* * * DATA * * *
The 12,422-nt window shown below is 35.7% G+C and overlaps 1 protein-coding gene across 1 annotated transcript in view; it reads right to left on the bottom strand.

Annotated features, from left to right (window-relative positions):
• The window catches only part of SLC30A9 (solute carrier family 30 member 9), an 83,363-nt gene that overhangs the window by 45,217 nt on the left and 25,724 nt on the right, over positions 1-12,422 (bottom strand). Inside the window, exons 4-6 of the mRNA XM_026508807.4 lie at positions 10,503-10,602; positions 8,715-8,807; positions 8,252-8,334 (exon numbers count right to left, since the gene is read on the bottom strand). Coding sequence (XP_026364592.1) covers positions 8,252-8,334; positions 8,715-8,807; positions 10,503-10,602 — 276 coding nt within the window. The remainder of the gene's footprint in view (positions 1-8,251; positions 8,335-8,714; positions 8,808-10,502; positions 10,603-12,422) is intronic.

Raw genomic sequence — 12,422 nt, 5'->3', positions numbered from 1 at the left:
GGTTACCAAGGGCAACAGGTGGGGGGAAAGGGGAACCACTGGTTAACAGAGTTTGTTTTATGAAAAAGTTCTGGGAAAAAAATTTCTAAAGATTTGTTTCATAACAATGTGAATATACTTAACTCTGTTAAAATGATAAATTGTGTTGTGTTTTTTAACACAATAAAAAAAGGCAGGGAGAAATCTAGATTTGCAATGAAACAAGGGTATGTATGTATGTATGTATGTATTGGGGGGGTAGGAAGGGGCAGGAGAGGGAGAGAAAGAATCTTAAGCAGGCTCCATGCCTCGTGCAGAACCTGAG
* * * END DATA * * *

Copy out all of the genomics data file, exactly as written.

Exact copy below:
The 12,422-nt window shown below is 35.7% G+C and overlaps 1 protein-coding gene across 1 annotated transcript in view; it reads right to left on the bottom strand.

Annotated features, from left to right (window-relative positions):
• The window catches only part of SLC30A9 (solute carrier family 30 member 9), an 83,363-nt gene that overhangs the window by 45,217 nt on the left and 25,724 nt on the right, over positions 1-12,422 (bottom strand). Inside the window, exons 4-6 of the mRNA XM_026508807.4 lie at positions 10,503-10,602; positions 8,715-8,807; positions 8,252-8,334 (exon numbers count right to left, since the gene is read on the bottom strand). Coding sequence (XP_026364592.1) covers positions 8,252-8,334; positions 8,715-8,807; positions 10,503-10,602 — 276 coding nt within the window. The remainder of the gene's footprint in view (positions 1-8,251; positions 8,335-8,714; positions 8,808-10,502; positions 10,603-12,422) is intronic.

Raw genomic sequence — 12,422 nt, 5'->3', positions numbered from 1 at the left:
GGTTACCAAGGGCAACAGGTGGGGGGAAAGGGGAACCACTGGTTAACAGAGTTTGTTTTATGAAAAAGTTCTGGGAAAAAAATTTCTAAAGATTTGTTTCATAACAATGTGAATATACTTAACTCTGTTAAAATGATAAATTGTGTTGTGTTTTTTAACACAATAAAAAAAGGCAGGGAGAAATCTAGATTTGCAATGAAACAAGGGTATGTATGTATGTATGTATGTATTGGGGGGGTAGGAAGGGGCAGGAGAGGGAGAGAAAGAATCTTAAGCAGGCTCCATGCCTCGTGCAGAACCTGAG